Parents of boy found dead in hot SUV want law changed

 

The death of a toddler in a hot day-care center van last week should make state lawmakers and government leaders ashamed for failing to address this child-safety crisis, the child’s family said.

jbrown@MiamiHerald.com

Next week, 4-year-old Jordan Coleman would be in his classroom, finger-painting and learning how to write his name, along with other Pre-K students at Walker Elementary School in Fort Lauderdale.

But Jordan is dead.

Jordan, a bright little boy known as “the braided one,” and who loved to say “Hallelujah!” to just about everything, was found dead Aug. 1 in a scorching day-care center SUV, parked outside a Tamarac apartment complex. The driver of the vehicle transported Jordan and seven other children to the complex, allegedly because the operators of his Sunrise day-care center were trying to keep state inspectors from discovering they were over-capacity.

At a news conference announcing the filing of a wrongful death suit Friday, lawyers for Jordan’s mother, Fantasia Goldson, noted that suing the day-care center won’t prevent such tragedies from happening again.

“We don’t have the power to put someone out of business or to regulate the industry or bring about justice to those responsible,” said Stuart Grossman of Coral Gables. “It’s just unbelievable that you leave a child in a van and forget about him.”

He added that a simple $10 device that acts as an alarm could have saved Jordan’s life, but state legislators have failed to pass a bill proposed more than a year ago mandating the device for commercial day-care centers.

The law, introduced by state Sen. Maria Sachs, D-Delray Beach, followed the death of 2-year-old Haile Brockington, whose lifeless body was found strapped into her seat in a Ford Econoline parked for more than five hours at her Delray Beach day-care center in August 2010.

Jordan died Wednesday after workers for 3C’s Day Academy in Sunrise forgot that they had left him in the SUV, which they had driven to the Versailles Garden complex in Tamarac. The preschooler had been left in the vehicle for at least two hours and died of hyperthermia, Grossman said.

The facility, which had been the subject of several critical inspections by Broward’s day-care licensing office, has since been closed, and a criminal investigation is under way by the Broward Sheriff’s Office and the State Attorney. No charges have been filed as of Friday.

“This is third child to die in less than two years due to sheer and outright neglect,” said Grossman’s partner, Andrew Yaffa, who represented Brockington’s family and the parents of 22-month Dominicue Andrews, who died after he was left in a hot day-care center van in Homestead last July.

“The state prosecutors’ offices that continue to see these problems refuse to hold those responsible accountable and I can tell you that unless and until somebody takes a very firm stand to put our children’s interests first, this problem is going to continue to repeat itself,” Yaffa said.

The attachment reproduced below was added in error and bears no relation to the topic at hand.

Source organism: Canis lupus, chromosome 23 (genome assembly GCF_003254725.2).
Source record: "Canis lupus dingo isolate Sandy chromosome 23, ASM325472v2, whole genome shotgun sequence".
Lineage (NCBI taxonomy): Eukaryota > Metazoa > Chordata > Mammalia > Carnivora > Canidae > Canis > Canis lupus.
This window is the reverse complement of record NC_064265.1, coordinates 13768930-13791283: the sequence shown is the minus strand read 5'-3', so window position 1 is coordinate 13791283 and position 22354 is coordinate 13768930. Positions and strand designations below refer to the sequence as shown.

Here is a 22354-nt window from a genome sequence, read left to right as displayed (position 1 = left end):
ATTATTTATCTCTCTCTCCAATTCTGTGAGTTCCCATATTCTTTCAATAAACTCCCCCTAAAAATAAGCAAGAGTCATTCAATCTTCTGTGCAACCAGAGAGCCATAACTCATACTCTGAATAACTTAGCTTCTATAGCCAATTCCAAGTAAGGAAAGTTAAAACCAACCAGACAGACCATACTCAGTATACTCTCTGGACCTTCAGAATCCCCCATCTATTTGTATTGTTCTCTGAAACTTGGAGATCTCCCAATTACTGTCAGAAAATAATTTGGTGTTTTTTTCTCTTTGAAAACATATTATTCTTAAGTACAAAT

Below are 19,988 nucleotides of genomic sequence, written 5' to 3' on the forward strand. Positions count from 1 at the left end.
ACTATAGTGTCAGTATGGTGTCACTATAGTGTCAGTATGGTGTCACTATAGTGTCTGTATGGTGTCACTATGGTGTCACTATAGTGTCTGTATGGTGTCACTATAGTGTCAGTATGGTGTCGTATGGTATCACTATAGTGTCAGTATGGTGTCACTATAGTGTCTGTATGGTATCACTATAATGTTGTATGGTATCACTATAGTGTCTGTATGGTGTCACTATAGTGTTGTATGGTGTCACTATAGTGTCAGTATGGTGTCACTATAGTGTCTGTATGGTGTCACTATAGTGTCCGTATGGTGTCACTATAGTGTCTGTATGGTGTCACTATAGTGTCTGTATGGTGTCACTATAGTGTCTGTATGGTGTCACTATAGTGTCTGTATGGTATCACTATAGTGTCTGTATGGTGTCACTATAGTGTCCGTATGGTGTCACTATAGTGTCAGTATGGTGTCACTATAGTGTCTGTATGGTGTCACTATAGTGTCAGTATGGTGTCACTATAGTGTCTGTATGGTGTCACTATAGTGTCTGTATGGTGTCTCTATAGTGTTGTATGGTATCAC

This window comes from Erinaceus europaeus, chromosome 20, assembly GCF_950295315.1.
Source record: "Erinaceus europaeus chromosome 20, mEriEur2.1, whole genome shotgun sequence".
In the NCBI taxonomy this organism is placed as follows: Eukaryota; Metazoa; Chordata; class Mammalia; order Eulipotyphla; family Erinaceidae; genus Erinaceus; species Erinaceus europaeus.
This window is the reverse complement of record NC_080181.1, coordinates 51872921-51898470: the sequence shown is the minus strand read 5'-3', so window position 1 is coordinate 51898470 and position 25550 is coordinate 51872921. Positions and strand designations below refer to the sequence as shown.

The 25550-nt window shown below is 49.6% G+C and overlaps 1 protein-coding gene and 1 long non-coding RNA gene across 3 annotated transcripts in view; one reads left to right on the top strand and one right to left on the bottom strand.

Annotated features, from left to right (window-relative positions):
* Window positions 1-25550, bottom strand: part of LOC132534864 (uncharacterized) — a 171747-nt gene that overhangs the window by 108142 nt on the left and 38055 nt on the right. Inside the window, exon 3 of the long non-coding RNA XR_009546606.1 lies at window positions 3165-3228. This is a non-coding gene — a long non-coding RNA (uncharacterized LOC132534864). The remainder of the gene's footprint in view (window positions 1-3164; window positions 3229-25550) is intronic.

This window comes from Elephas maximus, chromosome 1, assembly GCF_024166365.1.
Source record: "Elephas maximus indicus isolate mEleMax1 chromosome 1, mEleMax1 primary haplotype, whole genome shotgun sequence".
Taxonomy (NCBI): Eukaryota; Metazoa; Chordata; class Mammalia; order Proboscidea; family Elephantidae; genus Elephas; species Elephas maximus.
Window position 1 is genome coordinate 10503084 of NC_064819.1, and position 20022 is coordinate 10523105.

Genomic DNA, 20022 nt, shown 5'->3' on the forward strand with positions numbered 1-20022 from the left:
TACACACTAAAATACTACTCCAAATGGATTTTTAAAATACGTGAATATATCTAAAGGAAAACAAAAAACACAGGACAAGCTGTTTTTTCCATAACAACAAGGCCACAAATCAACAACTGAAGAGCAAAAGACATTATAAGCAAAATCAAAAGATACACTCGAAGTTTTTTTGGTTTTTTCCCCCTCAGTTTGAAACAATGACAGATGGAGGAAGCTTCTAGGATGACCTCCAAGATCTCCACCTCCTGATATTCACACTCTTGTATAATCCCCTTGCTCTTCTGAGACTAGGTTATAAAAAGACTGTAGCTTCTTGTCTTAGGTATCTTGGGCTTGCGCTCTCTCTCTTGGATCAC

Jordan’s grandmother, Melanie James, said they were referred to the day-care center by other family members whose children attended the facility. Jordan had been at the center less than three weeks. He was registered to attend preschool at Walker Elementary next week, she said.

James, who wept throughout the news conference, said the family was never told that the children would be taken off-site, let alone to an apartment complex across town.

Grossman said the other children who did get off the bus were taken into an apartment, strictly for the purpose of avoiding citations from inspectors who were expected to visit the center that day.

Jordan’s mother struggled to speak, saying she has mixed emotions.

“It’s just tragic to come home and not see your son say “Hey mom,” and have his last kiss before he leaves.”

Sachs vowed Friday to reintroduce the bill if she gets re-elected to the state Senate this year.

The proposed legislation would require the alarms be installed in all commercial day-care vehicles transporting children. She said the insurance industry agreed to pay for the alarms, which sound when the vehicle’s ignition is turned off, forcing the driver to walk to the rear of the vehicle to deactivate the alarm.

If the device is ignored, an external alarm sounds to alert passersby.

Sachs said the Florida Child-Care Management Association, which represents commercial child-care centers, lobbied against the bill.

Jordan is the 16th child to die in an unattended hot car in the country this year, according to KidsAndCars.org, a Kansas advocacy group.

Jordan’s godfather, Caleb Jean, pastor of Devine Hope Restoration Ministry in Miami Gardens, said Jordan’s death should stir people to take action.

“We have animal activists who get crazy about a dog left in a van. I don’t hear an outcry over a child that’s left in a van. I don’t see people jumping up and down and picketing over a child,” he said.

“A 4-year-old left in a van is not a telephone you forget. It’s a human being.”

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